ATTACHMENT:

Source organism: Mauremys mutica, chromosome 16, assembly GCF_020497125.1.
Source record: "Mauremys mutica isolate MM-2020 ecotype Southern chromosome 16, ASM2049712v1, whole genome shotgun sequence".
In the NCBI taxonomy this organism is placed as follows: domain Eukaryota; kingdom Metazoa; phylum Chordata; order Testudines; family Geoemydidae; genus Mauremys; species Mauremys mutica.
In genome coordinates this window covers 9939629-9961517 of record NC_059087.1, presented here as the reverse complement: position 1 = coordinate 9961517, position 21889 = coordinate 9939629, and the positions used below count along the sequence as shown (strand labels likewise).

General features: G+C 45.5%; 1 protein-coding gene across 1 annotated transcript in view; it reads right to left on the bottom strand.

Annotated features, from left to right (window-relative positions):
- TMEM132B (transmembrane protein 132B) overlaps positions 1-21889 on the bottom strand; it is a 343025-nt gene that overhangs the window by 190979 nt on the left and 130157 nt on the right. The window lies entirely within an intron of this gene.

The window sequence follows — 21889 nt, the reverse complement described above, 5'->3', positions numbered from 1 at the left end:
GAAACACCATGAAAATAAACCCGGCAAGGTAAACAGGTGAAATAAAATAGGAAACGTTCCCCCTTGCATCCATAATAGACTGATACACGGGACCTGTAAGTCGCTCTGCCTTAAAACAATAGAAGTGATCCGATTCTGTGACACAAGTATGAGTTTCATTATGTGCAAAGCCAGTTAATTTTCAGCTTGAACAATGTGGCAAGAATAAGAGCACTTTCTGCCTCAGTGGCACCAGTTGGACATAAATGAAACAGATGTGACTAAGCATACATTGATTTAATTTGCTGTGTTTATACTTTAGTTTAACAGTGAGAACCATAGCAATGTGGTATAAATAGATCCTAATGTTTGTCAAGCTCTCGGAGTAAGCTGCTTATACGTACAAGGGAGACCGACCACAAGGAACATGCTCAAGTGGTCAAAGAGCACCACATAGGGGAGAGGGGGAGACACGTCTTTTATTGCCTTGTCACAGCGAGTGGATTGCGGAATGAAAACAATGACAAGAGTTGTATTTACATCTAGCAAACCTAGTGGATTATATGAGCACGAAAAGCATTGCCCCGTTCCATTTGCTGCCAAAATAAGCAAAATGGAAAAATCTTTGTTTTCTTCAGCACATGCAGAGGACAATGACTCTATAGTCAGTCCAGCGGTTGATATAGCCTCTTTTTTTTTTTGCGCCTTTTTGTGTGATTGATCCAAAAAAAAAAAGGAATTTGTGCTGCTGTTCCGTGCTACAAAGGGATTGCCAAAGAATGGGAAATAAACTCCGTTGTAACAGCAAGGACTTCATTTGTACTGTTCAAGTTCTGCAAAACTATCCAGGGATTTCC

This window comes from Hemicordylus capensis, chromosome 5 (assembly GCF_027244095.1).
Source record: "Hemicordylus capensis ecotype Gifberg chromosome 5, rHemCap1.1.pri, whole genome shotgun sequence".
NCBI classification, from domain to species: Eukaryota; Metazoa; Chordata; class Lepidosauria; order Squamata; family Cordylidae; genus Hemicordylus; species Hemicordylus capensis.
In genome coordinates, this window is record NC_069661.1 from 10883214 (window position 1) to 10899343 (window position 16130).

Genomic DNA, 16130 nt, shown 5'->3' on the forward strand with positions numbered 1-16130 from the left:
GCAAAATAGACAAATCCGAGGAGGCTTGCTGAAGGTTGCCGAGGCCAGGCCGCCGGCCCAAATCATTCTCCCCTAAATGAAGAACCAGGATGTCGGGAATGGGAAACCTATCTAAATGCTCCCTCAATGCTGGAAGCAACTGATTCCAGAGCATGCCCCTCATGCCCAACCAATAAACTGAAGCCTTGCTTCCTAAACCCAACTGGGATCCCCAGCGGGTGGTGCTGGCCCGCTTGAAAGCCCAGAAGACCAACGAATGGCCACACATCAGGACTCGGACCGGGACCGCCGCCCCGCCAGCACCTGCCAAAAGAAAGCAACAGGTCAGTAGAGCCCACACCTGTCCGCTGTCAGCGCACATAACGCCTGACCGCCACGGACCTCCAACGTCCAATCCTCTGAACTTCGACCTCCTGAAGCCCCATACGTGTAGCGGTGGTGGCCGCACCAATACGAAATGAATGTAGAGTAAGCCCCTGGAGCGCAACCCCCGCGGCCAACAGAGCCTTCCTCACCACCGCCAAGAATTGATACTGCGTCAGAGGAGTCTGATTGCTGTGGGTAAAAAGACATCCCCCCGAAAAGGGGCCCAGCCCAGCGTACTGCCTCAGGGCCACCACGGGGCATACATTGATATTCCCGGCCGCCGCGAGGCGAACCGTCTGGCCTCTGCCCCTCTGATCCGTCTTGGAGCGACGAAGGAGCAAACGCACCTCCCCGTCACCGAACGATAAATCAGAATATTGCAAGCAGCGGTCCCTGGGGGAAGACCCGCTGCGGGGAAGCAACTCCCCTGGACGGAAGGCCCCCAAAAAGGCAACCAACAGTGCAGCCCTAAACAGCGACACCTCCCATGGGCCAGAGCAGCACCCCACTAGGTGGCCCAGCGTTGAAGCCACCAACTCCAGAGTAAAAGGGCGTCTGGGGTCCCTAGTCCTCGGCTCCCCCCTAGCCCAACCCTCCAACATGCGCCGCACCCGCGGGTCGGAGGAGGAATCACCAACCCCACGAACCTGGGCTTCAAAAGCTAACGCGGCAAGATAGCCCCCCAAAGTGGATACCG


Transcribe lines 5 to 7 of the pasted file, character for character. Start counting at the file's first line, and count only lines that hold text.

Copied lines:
General features: G+C 45.5%; 1 protein-coding gene across 1 annotated transcript in view; it reads right to left on the bottom strand.

Annotated features, from left to right (window-relative positions):
- TMEM132B (transmembrane protein 132B) overlaps positions 1-21889 on the bottom strand; it is a 343025-nt gene that overhangs the window by 190979 nt on the left and 130157 nt on the right. The window lies entirely within an intron of this gene.